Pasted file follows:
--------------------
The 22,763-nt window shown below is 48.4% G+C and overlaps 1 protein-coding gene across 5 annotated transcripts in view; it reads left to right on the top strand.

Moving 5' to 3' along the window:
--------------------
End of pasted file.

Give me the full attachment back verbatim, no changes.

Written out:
The 22,763-nt window shown below is 48.4% G+C and overlaps 1 protein-coding gene across 5 annotated transcripts in view; it reads left to right on the top strand.

Moving 5' to 3' along the window: